Employers are allowed to use nondiscretionary bonuses and incentive payments (including commissions) to satisfy up to 10 percent of the minimum salary required for the EAP exemption, provided these payments are made on an annual or more frequent basis. This effectively reduces the minimum weekly salary payments to EAP employees to $615.60, provided that on an annual basis the employee’s total nondiscretionary compensation is at least $35,568. This element was introduced in the 2016 Final Rule, provided bonuses were paid at least quarterly. The Trump Administration has retained it with additional leniency on the timing of bonus payments, noting that this provision “appropriately modernizes the regulations” to account for the nondiscretionary bonuses and incentives that have become increasingly common in the workplace. For the HCE exemption, however, employees must be paid a guaranteed salary at or above $684 per week (the default minimum EAP level), with no allowance for nondiscretionary compensation paid at a later date, although nondiscretionary pay can be included in meeting the annual compensation requirement of $107,432 for HCE employees.
Employers are also allowed to make a final “catch-up” payment within one pay period after the end of each 52-week period to bring an employee’s salary to the required level for the EAP exemption. As noted above, employers would be required to pay exempt EAP employees at least 90 percent of the minimum salary level each pay period but could make up the shortfall in a catch-up payment in order to qualify the employee for the exemption. This catch-up payment may come into play if an exempt employee’s commissions, for example, are not sufficient to close the gap between the total amount of the guaranteed weekly salary the employee received and the total minimum salary level of $35,568 annually.
The 2019 Final Rule also increases the minimum total annual compensation for the HCE exemption from $100,000 annually to $107,432 annually. The DOL agreed with the concern of a multitude of commenters that by dramatically increasing the HCE exemption to $147,414 annually, as it had proposed in the Notice of Proposed Rulemaking, the DOL “would be imposing significant administrative costs on employers for a limited effect” because, despite the significant administrative burdens and compliance costs, the vast majority of current exempt HCE employees would remain exempt. The DOL, therefore, calculated the HCE threshold based on the 80th percentile of wages for full-time salaried employees nationally using pooled 2018/2019 current population survey data.
The 2019 Final Rule also revises the special salary levels for workers in U.S. territories and in the motion picture industry.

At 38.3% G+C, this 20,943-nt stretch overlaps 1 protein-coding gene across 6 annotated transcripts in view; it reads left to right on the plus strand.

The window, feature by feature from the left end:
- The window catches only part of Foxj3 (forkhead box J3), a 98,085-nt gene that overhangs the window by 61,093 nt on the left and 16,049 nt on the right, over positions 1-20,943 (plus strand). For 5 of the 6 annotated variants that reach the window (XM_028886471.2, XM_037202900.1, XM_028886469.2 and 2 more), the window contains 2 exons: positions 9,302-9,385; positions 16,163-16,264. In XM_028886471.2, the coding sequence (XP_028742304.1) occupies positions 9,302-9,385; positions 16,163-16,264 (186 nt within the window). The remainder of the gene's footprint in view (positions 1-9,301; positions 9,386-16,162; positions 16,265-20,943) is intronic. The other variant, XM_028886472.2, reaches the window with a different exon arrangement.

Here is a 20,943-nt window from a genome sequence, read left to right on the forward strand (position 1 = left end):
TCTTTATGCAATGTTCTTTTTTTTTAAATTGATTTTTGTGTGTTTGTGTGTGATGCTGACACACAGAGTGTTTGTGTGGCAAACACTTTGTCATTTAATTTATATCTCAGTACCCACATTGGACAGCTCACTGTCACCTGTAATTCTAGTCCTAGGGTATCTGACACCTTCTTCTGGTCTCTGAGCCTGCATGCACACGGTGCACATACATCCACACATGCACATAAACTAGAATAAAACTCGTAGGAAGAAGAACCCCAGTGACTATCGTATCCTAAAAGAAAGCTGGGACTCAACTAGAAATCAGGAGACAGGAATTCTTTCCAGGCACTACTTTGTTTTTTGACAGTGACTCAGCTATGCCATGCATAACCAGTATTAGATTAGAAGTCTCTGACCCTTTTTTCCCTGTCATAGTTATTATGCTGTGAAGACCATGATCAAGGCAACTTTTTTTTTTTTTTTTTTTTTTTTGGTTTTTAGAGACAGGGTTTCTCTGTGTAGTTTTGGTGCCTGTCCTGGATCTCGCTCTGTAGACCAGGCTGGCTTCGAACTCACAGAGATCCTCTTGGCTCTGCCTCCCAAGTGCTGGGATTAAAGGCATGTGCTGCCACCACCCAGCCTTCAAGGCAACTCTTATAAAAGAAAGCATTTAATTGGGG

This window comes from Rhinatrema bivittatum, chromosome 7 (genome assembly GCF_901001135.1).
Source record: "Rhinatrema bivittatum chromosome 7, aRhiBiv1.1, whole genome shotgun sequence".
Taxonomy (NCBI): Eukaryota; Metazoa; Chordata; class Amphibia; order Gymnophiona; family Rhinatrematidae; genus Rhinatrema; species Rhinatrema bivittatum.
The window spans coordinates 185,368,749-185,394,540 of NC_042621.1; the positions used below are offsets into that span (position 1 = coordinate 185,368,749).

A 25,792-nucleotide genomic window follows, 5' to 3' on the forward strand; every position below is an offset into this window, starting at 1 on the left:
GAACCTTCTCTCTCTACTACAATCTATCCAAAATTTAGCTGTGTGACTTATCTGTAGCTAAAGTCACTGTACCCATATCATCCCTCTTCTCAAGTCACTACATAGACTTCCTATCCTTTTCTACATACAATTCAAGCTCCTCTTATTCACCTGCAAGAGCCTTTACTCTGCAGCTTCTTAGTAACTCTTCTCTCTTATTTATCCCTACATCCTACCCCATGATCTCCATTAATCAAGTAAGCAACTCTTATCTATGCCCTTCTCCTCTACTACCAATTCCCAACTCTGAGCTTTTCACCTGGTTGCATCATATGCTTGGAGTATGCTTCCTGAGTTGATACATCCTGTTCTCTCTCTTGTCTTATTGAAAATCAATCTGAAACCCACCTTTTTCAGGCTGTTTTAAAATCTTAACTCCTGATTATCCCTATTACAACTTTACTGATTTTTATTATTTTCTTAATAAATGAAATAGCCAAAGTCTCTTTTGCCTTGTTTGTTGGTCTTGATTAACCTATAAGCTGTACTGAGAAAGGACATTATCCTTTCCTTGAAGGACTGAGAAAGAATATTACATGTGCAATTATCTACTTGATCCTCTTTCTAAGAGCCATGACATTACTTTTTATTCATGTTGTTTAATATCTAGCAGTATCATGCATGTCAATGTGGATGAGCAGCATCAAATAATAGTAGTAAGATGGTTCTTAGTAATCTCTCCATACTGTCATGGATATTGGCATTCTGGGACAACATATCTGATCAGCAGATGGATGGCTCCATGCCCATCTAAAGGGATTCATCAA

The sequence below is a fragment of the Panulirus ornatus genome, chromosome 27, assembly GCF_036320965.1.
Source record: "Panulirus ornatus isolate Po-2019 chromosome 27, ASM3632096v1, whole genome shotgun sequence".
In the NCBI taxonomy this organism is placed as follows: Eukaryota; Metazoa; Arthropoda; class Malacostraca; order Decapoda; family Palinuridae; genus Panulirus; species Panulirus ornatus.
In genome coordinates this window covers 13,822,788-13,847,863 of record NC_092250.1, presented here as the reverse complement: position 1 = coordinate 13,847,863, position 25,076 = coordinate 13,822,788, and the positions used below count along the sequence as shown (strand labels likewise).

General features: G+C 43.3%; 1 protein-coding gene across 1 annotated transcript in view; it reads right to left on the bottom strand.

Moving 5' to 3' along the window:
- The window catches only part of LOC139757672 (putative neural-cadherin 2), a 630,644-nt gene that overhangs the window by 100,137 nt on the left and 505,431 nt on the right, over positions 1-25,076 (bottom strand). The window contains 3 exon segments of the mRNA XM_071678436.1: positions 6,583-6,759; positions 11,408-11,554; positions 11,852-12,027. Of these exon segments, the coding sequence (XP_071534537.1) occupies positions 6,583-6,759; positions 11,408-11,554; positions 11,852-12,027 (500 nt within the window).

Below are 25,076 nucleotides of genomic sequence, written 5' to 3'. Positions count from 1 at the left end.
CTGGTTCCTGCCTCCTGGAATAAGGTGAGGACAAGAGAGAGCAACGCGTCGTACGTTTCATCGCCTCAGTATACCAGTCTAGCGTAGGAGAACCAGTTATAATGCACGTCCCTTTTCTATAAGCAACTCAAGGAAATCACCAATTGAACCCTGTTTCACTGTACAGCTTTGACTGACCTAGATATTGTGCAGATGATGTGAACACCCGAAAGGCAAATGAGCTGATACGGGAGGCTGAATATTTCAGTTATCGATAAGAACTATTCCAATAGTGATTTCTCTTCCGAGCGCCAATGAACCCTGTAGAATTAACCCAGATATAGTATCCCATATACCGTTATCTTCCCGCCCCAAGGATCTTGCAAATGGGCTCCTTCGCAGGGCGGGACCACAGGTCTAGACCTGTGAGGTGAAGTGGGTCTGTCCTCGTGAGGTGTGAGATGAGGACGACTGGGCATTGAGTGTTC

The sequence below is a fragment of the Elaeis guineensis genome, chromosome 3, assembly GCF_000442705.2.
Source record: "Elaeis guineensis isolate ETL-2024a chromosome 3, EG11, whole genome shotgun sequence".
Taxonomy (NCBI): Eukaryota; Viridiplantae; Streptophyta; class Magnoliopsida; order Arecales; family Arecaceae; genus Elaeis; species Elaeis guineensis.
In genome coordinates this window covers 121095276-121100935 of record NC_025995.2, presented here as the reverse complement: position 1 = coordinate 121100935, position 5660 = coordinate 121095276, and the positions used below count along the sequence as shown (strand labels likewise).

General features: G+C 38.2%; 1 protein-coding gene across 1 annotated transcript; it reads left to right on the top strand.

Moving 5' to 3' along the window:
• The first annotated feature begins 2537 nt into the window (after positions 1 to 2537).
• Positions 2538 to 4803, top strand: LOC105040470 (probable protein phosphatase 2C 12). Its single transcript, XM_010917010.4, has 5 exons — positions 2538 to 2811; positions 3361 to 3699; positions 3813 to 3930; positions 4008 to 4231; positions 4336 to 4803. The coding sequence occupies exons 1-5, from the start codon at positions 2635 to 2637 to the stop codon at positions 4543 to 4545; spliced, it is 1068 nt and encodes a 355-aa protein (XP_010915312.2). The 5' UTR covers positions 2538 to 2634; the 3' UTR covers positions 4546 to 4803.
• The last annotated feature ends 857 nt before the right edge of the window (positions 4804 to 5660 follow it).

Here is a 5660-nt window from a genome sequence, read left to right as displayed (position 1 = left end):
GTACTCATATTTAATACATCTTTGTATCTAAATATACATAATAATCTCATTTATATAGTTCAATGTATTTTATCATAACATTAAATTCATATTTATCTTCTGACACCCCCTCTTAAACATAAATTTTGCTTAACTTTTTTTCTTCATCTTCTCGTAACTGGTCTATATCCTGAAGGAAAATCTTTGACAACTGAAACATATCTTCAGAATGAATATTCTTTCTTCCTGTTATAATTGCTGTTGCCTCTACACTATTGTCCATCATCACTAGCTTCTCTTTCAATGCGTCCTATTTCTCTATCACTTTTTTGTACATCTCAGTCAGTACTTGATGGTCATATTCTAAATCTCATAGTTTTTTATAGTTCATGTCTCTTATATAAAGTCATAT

The DOL asserted its intention to update the minimum salary level for the EAP exemption and the minimum total compensation for the HCE more regularly in the future through notice-and-comment rulemaking, rather than through automatic increases. The effective date for the new minimum salary levels will be January 1, 2020.
What Employers Should Do Now
Employers should act immediately, as they have less than three months to review how the new salary levels will impact their business and their employees and to implement any necessary changes.
The first step is reviewing the salary levels of employees who are currently classified as exempt employees but who earn less than $35,568 annually—or, if the exemption is based solely on being classified as a highly compensated employee, earn less than $107,432 annual minimum compensation. Employers should require employees in this cohort to start keeping records of the hours they work each week. This information will allow employers to evaluate the comparative costs of paying those employees overtime premium pay or increasing the employees’ salary to the new minimum levels. Employers that are unable to increase payroll costs may need to limit the overtime hours worked by these employees and consider transferring some of their duties to other exempt employees earning above the new minimum salary level.
Employers may consider several strategies for implementing these changes:
Finally, employers should also keep in mind that some states and localities, including California and New York state, continue to set a higher bar for exempt classifications under more stringent duties tests and/or higher minimum salary requirements. Employers must comply with both the FLSA and stricter state and local laws and ordinances for an employee to be properly classified as exempt. As a result, this new overtime rule will have relatively little effect on exempt classification in jurisdictions with more rigorous tests for exemption.